Wilhelm Furtwängler (born Berlin, 25 January 1886; died Baden-Baden, 30 November 1954) was a German conductor. He is thought of as one of the greatest conductors in history. Many people say that he is the best ever. The famous Italian conductor Arturo Toscanini said he was the world's best conductor other than himself.
Furtwängler was born on January, 25, 1886 in Berlin, Germany. He grew up in Munich, where his father was an archaeologist and professor. He started learning about music when he was very young. He learned to play the piano and was very talented. He also began writing music. He wrote several pieces before he was 20 years old. He kept writing music for the rest of his life, but his pieces never became very famous.
Furtwängler first started conducting as a young man. He wanted to conduct in order to perform his own music. However, he quickly became famous for conducting the music of others. The very first piece he conducted in public was the 9th Symphony of Bruckner. He conducted many orchestras before he finally became the leader of the world-famous Berlin Philharmonic Orchestra in 1922. Later, he also had many other important conducting jobs. The most important was the director of the Bayreuth Festival, a very famous German music festival.
The Nazis and World War IIEdit
When the Nazis took over Germany in the 1930s, Furtwängler was in an awkward position. He wanted to conduct some kinds of music that the Nazis did not like. He left some of his conducting jobs in protest when they did not let him perform. In 1936 he almost left Germany to live in the United States, where the New York Philharmonic Orchestra wanted him to conduct. However, the Nazis still thought he was a good conductor, and they kept him in Germany. He also wanted to stay to protect the German music from the Nazis. People in the United States did not like him for staying, even though he did not really like the Nazis.
During World War II Furtwängler continued to conduct the Berlin Philharmonic. He gave many very famous concerts during this time. But towards the end of the war, the Nazis became unhappy with him. He fled from Germany in 1945 and lived in Switzerland for several years. He did not conduct again for two years.
After the warEdit
After the war, Furtwängler was still in a difficult position. The Allies thought that he had been a Nazi supporter because he had stayed in Germany. They put him on trial, but finally decided he was innocent. He was allowed to go back to conducting in 1947. Even though he was innocent, people in the US still did not like him. He was going to conduct the Chicago Symphony Orchestra, but he was not allowed to because people got angry about it.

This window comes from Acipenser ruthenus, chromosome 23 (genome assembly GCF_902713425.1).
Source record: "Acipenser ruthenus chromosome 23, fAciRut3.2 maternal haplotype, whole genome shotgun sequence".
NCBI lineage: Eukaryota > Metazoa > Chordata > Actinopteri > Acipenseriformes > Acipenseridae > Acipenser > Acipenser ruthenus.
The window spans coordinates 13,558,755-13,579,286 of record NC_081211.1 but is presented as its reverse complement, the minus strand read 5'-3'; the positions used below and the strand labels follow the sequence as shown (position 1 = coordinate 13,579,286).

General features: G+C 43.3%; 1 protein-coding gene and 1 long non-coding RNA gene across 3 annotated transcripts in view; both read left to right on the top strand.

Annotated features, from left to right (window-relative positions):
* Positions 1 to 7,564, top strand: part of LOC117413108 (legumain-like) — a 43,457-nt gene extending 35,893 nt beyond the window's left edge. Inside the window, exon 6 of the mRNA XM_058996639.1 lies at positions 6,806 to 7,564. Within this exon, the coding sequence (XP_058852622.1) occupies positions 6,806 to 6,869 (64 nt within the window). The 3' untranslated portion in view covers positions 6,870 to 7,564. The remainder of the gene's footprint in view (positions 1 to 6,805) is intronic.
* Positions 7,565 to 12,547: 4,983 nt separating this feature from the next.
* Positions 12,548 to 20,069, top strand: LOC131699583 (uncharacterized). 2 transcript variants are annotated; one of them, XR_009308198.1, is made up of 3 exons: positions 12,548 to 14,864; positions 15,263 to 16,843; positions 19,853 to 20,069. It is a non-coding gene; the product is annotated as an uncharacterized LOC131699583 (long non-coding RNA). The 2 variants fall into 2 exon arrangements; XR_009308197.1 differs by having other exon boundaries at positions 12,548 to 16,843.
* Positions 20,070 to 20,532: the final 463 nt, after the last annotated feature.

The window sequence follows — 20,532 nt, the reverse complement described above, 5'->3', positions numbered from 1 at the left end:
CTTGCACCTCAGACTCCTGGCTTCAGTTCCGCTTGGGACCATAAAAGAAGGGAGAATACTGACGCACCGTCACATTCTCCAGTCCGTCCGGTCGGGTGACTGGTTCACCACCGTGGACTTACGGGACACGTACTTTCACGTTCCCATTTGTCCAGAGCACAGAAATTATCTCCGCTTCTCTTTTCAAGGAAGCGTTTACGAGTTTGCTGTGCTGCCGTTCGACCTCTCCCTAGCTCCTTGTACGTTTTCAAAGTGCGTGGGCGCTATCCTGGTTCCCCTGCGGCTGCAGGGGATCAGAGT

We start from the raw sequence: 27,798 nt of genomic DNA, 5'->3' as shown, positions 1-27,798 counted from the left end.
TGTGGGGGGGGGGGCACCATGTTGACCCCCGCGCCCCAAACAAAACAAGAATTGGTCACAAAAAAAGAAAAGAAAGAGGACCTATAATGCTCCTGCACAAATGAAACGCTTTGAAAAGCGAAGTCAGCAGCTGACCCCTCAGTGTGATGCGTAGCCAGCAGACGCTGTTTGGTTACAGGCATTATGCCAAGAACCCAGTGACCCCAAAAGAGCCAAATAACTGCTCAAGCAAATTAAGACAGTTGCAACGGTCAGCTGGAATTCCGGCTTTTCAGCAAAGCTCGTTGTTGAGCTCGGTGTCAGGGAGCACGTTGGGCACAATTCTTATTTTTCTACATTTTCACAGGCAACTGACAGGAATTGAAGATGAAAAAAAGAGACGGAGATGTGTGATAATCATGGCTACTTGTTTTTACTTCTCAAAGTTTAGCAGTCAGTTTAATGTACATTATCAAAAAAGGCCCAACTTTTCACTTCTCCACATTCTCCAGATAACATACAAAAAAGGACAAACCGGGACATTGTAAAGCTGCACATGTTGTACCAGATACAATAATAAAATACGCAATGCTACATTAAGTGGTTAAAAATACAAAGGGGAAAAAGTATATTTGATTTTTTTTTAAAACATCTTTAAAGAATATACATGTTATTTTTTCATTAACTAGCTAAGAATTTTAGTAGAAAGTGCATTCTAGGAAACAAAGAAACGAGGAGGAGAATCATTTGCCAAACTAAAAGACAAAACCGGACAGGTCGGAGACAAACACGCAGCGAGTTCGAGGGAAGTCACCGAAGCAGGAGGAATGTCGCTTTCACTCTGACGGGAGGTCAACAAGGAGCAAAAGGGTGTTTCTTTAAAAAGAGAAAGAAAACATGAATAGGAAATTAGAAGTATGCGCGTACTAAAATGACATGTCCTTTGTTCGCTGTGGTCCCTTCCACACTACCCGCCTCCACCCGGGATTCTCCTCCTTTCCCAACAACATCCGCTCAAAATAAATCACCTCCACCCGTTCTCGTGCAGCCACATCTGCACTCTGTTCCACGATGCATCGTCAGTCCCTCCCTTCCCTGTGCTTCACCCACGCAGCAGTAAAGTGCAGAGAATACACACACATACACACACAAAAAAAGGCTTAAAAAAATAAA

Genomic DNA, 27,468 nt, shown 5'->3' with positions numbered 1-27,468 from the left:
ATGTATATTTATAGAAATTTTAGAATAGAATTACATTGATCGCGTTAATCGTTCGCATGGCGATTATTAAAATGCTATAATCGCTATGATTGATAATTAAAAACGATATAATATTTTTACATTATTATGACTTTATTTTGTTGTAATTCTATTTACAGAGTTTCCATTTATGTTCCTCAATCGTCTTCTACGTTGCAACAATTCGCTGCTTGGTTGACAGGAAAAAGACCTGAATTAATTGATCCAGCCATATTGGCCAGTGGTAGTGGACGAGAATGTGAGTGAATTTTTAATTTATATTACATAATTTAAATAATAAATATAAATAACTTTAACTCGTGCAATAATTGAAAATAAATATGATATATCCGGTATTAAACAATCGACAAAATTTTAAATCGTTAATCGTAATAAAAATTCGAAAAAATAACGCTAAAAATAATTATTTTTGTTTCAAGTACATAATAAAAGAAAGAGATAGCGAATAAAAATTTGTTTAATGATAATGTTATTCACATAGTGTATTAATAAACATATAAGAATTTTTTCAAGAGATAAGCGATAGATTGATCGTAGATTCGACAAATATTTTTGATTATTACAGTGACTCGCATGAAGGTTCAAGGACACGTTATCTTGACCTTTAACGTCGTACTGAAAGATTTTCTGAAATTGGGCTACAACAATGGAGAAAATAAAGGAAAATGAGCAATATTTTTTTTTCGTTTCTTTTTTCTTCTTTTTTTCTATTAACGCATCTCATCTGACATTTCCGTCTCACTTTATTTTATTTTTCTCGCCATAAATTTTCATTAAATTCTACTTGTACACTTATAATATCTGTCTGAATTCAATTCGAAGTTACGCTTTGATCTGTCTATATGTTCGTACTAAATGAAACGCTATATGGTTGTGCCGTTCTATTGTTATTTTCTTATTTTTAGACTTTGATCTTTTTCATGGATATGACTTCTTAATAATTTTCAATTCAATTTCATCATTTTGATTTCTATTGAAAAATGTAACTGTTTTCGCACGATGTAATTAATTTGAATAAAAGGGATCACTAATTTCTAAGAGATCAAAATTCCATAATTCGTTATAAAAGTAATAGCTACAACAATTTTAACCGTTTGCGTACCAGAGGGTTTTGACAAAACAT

Furtwängler gave many successful concerts after the war. He still conducted the Berlin Philharmonic and other famous orchestras in Europe. Furtwängler gave the most famous concert of his career in 1951. That year, he conducted Beethoven's 9th Symphony at the Bayreuth Festival. It was the first time that the festival had happened since the end of the war, six years before. Many people say that this concert was the greatest musical concert in history. Furtwängler finally died in 1954, when he was 68 years old.
Furtwängler had a very unusual way of conducting. His movements with the baton were very awkward and jerky. Some people said he looked "like a puppet on a string" when he conducted. He liked to slow down and speed up the music very often. Furtwängler believed that there was more to music than just the notes on the score. He felt it was the performer's job to make each performance something special. This meant that he often played the same piece in very different ways at different concerts. Even when he changed the way he played a piece, though, the music was thought to be very beautiful. He did not like conductors who just played the notes on the page without doing anything special with the music.
As a younger conductor, Furtwängler played music by many different composers. However, as he got older, he usually only played music by the great German composers. Some of his favorites were Beethoven, Brahms, Bruckner, and Wagner.
Furtwängler did not make many recordings in studios. Recording technology was still very new at the time and did not work well for recording long classical pieces at first. However, many of Furtwängler's concerts were recorded, especially during and after World War II. Today people think these are some of the best recordings of all time. His famous concert at Bayreuth in 1951 is one of these concert recordings.